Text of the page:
The City of Cincinnati has reached a deal with the unions of current employees and with retirees over the pension fund. Unfunded liability in that account had been estimated at $862 million, according to a release from the city. But now, Mayor John Cranley says the settlement reached late Tuesday night will mean the pension system will be fully funded.
Approximately 3,000 Cincinnati voters who have already been mailed absentee ballots will be getting a second one in the mail soon, thanks to an Ohio Supreme Court decision last week.
They'll also be getting a letter from the Hamilton County Board of Elections asking them to re-vote their new absentee ballots and return them to the board.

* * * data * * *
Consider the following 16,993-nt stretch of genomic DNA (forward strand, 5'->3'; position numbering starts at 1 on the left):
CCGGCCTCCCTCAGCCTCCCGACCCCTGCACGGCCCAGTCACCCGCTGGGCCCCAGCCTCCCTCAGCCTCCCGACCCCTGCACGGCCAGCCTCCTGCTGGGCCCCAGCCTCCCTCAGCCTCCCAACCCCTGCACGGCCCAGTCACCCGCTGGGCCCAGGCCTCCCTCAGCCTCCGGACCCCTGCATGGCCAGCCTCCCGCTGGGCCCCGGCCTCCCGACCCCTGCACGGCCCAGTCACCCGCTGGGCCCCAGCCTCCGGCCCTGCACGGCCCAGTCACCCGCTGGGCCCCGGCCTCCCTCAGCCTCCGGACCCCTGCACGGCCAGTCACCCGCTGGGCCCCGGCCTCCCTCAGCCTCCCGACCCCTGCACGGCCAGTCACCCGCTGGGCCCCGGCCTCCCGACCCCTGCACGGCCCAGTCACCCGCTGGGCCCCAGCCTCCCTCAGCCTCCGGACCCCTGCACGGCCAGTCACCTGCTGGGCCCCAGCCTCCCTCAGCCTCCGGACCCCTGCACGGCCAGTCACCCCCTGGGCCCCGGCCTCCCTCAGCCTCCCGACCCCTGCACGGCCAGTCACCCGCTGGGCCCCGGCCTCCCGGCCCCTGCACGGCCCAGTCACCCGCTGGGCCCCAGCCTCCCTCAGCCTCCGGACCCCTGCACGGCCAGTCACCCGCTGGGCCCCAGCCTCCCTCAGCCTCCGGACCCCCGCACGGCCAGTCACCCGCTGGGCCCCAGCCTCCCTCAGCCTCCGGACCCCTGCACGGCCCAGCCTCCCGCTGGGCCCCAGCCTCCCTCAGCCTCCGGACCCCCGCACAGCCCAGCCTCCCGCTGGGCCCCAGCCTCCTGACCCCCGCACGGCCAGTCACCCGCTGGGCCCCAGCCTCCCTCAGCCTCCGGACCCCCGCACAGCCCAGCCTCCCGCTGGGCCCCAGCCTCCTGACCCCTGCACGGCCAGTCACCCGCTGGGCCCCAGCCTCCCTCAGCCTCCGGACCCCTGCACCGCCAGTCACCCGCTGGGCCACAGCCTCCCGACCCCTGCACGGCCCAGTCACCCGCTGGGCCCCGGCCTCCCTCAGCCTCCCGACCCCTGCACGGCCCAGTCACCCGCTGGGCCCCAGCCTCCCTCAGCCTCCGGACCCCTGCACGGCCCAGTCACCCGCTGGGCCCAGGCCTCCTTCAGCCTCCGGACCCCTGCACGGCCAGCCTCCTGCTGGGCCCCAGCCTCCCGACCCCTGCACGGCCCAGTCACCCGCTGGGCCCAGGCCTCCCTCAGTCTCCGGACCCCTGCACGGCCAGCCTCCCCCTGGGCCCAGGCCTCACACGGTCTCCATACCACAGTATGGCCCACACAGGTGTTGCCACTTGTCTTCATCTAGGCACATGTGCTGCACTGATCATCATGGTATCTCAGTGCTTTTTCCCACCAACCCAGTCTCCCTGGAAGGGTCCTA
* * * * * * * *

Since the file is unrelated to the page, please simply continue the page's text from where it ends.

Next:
It's all because the Ohio Supreme Court ordered the board to restore sections of Issue 4, the charter amendment that would change the city of Cincinnati's pension system. The pro-Issue 4 committee had gone to court to force the change.
A Cincinnati group trying to revamp Cincinnati’s troubled pension system through a charter amendment paid a California firm nearly $70,000 to put petition circulators out on the streets of Cincinnati.
Cincinnati for Pension Reform, a group that includes some long-time tea party activists, says it collected nearly 16,000 signatures, which are now being checked by the Hamilton County Board of Elections. They need the valid signatures of 7,443 Cincinnati voters to put the issue on the November ballot.